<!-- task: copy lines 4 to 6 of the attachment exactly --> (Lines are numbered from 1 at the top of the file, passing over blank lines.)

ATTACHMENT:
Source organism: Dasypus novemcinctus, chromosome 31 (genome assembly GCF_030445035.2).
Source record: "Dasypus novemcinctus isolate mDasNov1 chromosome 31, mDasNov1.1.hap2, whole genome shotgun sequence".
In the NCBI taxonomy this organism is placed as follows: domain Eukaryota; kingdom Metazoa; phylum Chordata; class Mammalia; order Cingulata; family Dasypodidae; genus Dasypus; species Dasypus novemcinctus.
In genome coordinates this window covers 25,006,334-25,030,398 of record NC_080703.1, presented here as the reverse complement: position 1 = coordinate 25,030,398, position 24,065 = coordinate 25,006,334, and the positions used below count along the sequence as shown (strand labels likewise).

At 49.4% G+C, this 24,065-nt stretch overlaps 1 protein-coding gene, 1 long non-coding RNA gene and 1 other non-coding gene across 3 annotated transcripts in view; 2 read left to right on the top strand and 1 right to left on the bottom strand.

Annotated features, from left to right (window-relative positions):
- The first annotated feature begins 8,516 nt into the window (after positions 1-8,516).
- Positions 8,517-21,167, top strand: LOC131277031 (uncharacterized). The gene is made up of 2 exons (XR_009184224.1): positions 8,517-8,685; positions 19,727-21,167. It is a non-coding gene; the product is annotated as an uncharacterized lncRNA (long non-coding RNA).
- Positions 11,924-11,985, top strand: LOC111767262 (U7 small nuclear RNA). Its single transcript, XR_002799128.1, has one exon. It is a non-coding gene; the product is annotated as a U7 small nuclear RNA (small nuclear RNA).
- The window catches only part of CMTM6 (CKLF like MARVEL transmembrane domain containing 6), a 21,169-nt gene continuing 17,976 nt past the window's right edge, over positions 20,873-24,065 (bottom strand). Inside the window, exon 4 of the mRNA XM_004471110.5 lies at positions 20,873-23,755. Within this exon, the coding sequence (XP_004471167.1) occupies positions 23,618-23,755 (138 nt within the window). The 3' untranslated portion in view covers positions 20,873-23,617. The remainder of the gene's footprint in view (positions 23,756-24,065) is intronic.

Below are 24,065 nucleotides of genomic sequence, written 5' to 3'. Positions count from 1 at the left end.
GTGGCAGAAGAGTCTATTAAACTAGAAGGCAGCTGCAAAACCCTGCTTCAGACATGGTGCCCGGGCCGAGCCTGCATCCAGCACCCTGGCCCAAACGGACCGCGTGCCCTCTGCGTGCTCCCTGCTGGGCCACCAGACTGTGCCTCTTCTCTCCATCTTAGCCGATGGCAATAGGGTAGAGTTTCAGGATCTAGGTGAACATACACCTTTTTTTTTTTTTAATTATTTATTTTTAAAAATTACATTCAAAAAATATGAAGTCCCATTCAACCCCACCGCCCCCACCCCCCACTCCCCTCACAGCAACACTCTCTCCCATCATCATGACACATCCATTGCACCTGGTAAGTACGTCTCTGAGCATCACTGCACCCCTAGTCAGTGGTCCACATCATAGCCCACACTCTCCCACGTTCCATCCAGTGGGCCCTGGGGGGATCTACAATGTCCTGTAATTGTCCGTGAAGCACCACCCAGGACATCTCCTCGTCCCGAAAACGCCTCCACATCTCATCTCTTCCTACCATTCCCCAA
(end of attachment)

In genome coordinates this window covers 25,006,334-25,030,398 of record NC_080703.1, presented here as the reverse complement: position 1 = coordinate 25,030,398, position 24,065 = coordinate 25,006,334, and the positions used below count along the sequence as shown (strand labels likewise).

At 49.4% G+C, this 24,065-nt stretch overlaps 1 protein-coding gene, 1 long non-coding RNA gene and 1 other non-coding gene across 3 annotated transcripts in view; 2 read left to right on the top strand and 1 right to left on the bottom strand.

Annotated features, from left to right (window-relative positions):